As that list indicates, he took an interest in broad political and economic power structure. But what a mere list cannot convey is that Sampson saw power as personal, so his books often read like series of interlocked biographies — of arms merchants, oil company executives, etc., according to the theme of each. He was a biographer and personal friend of Nelson Mandela.
Furthermore, the personal was for Sampson also the psychological, even the psychoanalytical, as this passage from The Money Lenders shows:
"[Bankers] seem specially conscious of time, always aware that time is money. There is always a sense of restraint and tension. (Is it part of the connection which Freud observed between compulsive neatness, anal eroticism, and interest in money?)".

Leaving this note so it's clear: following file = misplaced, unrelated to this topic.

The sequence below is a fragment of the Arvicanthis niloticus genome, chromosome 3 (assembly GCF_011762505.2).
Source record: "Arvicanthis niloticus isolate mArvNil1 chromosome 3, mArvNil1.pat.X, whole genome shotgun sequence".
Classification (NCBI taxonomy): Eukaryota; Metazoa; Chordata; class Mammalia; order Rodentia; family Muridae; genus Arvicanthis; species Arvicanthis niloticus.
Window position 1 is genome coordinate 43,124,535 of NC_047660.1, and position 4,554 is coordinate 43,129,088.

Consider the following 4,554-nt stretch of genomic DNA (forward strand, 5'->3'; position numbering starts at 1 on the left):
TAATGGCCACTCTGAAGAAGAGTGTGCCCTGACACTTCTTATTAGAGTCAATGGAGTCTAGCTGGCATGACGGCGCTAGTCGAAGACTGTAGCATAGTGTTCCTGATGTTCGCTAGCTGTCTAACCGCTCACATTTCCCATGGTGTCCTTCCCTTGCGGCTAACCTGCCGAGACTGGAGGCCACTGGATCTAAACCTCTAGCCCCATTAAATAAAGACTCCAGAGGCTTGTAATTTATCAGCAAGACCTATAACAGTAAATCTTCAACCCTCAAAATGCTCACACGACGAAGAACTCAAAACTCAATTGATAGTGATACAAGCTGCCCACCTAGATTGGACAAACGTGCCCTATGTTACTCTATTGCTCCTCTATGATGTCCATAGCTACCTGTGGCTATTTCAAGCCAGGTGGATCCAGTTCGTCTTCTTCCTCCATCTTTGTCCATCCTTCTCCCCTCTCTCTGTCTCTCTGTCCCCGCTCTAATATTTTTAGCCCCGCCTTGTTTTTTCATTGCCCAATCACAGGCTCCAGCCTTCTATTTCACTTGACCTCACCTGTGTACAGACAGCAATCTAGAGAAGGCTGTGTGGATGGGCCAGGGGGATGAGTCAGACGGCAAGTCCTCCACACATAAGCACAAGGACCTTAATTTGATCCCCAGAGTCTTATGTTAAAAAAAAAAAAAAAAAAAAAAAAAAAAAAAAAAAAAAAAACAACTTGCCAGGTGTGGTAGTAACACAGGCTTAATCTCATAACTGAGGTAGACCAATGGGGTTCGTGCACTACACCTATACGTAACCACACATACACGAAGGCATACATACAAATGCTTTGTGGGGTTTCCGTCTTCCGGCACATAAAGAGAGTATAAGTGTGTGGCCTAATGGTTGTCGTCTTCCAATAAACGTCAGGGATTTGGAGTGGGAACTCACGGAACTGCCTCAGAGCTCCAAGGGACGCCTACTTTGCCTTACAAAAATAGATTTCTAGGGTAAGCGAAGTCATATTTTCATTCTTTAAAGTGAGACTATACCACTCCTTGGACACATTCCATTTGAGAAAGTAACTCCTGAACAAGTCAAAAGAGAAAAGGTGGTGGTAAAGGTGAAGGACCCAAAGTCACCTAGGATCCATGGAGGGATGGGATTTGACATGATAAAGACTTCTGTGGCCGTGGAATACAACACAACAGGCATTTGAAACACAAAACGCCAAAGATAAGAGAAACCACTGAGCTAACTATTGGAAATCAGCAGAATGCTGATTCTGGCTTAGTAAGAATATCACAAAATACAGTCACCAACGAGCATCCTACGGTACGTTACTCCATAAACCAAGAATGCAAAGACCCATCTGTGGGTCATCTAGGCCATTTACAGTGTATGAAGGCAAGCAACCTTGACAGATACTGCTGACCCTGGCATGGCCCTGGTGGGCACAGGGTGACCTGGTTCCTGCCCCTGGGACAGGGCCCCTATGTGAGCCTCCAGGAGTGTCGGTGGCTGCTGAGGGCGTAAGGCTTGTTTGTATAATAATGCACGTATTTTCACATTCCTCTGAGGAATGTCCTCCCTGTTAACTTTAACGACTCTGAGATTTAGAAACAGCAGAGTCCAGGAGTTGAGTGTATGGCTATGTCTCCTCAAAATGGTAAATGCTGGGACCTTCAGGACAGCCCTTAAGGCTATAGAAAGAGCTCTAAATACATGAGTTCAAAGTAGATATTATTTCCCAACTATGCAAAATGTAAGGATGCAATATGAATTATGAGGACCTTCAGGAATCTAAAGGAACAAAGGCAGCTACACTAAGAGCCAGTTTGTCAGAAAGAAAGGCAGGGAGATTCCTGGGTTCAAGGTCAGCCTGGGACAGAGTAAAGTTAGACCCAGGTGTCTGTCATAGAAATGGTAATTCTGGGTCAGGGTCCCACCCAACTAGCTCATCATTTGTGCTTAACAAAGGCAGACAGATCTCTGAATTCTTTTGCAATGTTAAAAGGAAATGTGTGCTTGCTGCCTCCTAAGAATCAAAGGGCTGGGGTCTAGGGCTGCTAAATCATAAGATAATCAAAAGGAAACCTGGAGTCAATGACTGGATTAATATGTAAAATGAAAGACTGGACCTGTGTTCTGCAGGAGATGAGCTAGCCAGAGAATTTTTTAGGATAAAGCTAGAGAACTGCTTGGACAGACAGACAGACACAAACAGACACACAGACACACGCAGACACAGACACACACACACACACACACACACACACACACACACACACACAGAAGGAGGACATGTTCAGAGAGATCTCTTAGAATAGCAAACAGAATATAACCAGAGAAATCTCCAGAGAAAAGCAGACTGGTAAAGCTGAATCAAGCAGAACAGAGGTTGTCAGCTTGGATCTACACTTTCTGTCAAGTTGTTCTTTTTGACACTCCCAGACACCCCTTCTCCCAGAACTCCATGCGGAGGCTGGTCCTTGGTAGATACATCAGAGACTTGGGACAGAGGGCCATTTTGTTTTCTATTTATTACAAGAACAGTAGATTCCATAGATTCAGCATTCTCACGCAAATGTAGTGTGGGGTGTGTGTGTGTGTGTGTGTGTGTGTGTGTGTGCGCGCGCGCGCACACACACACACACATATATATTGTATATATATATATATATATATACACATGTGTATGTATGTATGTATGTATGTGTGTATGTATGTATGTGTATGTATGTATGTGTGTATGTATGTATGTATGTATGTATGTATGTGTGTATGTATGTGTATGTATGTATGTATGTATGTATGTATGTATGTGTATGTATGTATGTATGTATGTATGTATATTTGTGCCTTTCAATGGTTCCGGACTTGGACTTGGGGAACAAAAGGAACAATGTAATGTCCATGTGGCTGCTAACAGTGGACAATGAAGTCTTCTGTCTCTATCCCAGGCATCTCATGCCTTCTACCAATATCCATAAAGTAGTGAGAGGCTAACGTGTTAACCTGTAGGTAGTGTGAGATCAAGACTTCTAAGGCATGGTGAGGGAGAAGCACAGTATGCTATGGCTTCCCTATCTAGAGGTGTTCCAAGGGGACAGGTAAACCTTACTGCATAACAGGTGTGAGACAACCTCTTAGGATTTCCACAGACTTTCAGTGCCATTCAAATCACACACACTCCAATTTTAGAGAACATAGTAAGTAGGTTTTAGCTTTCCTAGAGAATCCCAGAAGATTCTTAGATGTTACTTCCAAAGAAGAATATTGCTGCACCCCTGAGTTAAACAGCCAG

The phenomenon of Drum reflected the man behind it; Nadine Gordimer and George Bizos remembered Anthony Sampson at the launch of his memoirs at the Nelson Mandela Foundation this week. Here is an edited version of their speeches.(Dispatches)
Feb 22, 2009; In the early 1950s, a young man would come roaring up on a motorbike to the house where Reinhold Cassirer and I had just moved...